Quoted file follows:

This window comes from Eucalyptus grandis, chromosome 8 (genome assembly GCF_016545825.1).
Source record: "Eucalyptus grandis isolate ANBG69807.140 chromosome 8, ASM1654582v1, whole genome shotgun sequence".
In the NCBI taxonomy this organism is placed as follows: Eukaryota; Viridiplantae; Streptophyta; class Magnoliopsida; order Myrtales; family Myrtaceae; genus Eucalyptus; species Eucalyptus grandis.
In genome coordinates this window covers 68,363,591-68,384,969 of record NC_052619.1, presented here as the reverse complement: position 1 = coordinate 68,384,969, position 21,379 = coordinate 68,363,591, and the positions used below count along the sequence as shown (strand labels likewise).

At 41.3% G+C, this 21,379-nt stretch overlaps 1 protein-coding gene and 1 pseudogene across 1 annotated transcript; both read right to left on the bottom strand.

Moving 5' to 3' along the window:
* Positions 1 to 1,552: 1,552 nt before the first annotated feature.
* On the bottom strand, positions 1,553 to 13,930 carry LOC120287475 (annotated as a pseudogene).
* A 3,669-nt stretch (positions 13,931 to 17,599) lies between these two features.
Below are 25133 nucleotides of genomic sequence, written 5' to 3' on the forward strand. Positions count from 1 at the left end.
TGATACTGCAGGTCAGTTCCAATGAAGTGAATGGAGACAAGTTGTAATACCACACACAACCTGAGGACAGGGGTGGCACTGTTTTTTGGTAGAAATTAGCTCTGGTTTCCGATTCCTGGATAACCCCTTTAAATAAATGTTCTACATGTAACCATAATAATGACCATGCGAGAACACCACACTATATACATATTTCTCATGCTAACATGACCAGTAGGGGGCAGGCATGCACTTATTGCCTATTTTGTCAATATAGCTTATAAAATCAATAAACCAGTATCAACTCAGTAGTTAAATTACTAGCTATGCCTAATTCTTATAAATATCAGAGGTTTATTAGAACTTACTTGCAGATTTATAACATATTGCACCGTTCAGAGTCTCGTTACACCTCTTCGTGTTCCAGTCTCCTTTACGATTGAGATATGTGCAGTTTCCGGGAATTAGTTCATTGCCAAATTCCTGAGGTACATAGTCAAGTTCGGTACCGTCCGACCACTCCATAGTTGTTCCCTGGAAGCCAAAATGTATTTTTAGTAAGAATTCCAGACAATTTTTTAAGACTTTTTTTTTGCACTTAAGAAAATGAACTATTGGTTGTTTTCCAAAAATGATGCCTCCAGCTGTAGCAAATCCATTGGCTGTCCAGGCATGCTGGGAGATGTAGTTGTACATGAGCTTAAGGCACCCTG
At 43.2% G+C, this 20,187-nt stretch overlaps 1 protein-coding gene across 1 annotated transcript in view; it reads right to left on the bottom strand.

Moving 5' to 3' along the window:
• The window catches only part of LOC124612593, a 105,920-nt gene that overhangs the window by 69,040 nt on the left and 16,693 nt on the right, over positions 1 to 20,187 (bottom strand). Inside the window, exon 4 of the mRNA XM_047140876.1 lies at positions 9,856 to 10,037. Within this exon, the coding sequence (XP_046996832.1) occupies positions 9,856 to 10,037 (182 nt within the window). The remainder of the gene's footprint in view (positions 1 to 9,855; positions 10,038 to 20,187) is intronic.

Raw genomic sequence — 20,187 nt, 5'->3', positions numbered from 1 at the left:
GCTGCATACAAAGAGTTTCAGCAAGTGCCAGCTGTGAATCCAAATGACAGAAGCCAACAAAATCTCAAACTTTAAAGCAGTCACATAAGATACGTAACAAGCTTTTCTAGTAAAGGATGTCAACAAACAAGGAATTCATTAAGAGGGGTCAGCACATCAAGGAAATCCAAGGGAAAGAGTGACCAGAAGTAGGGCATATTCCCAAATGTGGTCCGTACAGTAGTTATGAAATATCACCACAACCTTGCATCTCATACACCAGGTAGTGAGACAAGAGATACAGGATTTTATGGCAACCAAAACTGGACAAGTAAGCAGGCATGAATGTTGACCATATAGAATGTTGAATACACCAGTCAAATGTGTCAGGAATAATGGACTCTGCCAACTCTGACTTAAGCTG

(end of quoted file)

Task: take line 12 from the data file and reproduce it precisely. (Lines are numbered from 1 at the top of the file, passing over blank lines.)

At 43.2% G+C, this 20,187-nt stretch overlaps 1 protein-coding gene across 1 annotated transcript in view; it reads right to left on the bottom strand.